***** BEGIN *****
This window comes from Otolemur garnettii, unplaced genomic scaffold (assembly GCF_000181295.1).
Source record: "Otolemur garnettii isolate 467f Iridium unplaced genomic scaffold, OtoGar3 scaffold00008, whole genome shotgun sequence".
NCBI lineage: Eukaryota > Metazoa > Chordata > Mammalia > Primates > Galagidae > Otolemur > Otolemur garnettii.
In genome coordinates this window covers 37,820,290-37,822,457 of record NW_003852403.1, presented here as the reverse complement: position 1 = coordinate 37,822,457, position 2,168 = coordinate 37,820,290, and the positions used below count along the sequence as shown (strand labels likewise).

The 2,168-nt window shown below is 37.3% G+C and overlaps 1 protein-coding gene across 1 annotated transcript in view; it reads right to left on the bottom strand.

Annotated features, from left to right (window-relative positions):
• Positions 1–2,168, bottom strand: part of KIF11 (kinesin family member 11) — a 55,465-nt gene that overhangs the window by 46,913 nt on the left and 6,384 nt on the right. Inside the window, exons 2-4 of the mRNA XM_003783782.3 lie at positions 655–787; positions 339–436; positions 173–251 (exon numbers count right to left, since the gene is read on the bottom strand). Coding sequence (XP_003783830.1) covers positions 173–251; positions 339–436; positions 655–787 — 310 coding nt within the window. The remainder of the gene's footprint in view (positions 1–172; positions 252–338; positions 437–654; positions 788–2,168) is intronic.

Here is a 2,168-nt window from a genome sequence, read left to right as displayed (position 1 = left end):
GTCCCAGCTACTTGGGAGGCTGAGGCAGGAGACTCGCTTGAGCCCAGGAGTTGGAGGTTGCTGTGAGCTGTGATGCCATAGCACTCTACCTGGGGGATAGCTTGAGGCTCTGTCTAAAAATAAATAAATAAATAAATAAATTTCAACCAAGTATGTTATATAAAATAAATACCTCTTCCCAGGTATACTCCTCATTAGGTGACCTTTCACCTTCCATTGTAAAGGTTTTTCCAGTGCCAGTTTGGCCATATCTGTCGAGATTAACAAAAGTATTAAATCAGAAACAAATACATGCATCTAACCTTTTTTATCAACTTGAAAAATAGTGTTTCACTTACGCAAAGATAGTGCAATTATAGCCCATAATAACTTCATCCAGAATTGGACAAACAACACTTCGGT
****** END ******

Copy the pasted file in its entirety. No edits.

This window comes from Otolemur garnettii, unplaced genomic scaffold (assembly GCF_000181295.1).
Source record: "Otolemur garnettii isolate 467f Iridium unplaced genomic scaffold, OtoGar3 scaffold00008, whole genome shotgun sequence".
NCBI lineage: Eukaryota > Metazoa > Chordata > Mammalia > Primates > Galagidae > Otolemur > Otolemur garnettii.
In genome coordinates this window covers 37,820,290-37,822,457 of record NW_003852403.1, presented here as the reverse complement: position 1 = coordinate 37,822,457, position 2,168 = coordinate 37,820,290, and the positions used below count along the sequence as shown (strand labels likewise).

The 2,168-nt window shown below is 37.3% G+C and overlaps 1 protein-coding gene across 1 annotated transcript in view; it reads right to left on the bottom strand.

Annotated features, from left to right (window-relative positions):
• Positions 1–2,168, bottom strand: part of KIF11 (kinesin family member 11) — a 55,465-nt gene that overhangs the window by 46,913 nt on the left and 6,384 nt on the right. Inside the window, exons 2-4 of the mRNA XM_003783782.3 lie at positions 655–787; positions 339–436; positions 173–251 (exon numbers count right to left, since the gene is read on the bottom strand). Coding sequence (XP_003783830.1) covers positions 173–251; positions 339–436; positions 655–787 — 310 coding nt within the window. The remainder of the gene's footprint in view (positions 1–172; positions 252–338; positions 437–654; positions 788–2,168) is intronic.

Here is a 2,168-nt window from a genome sequence, read left to right as displayed (position 1 = left end):
GTCCCAGCTACTTGGGAGGCTGAGGCAGGAGACTCGCTTGAGCCCAGGAGTTGGAGGTTGCTGTGAGCTGTGATGCCATAGCACTCTACCTGGGGGATAGCTTGAGGCTCTGTCTAAAAATAAATAAATAAATAAATAAATTTCAACCAAGTATGTTATATAAAATAAATACCTCTTCCCAGGTATACTCCTCATTAGGTGACCTTTCACCTTCCATTGTAAAGGTTTTTCCAGTGCCAGTTTGGCCATATCTGTCGAGATTAACAAAAGTATTAAATCAGAAACAAATACATGCATCTAACCTTTTTTATCAACTTGAAAAATAGTGTTTCACTTACGCAAAGATAGTGCAATTATAGCCCATAATAACTTCATCCAGAATTGGACAAACAACACTTCGGT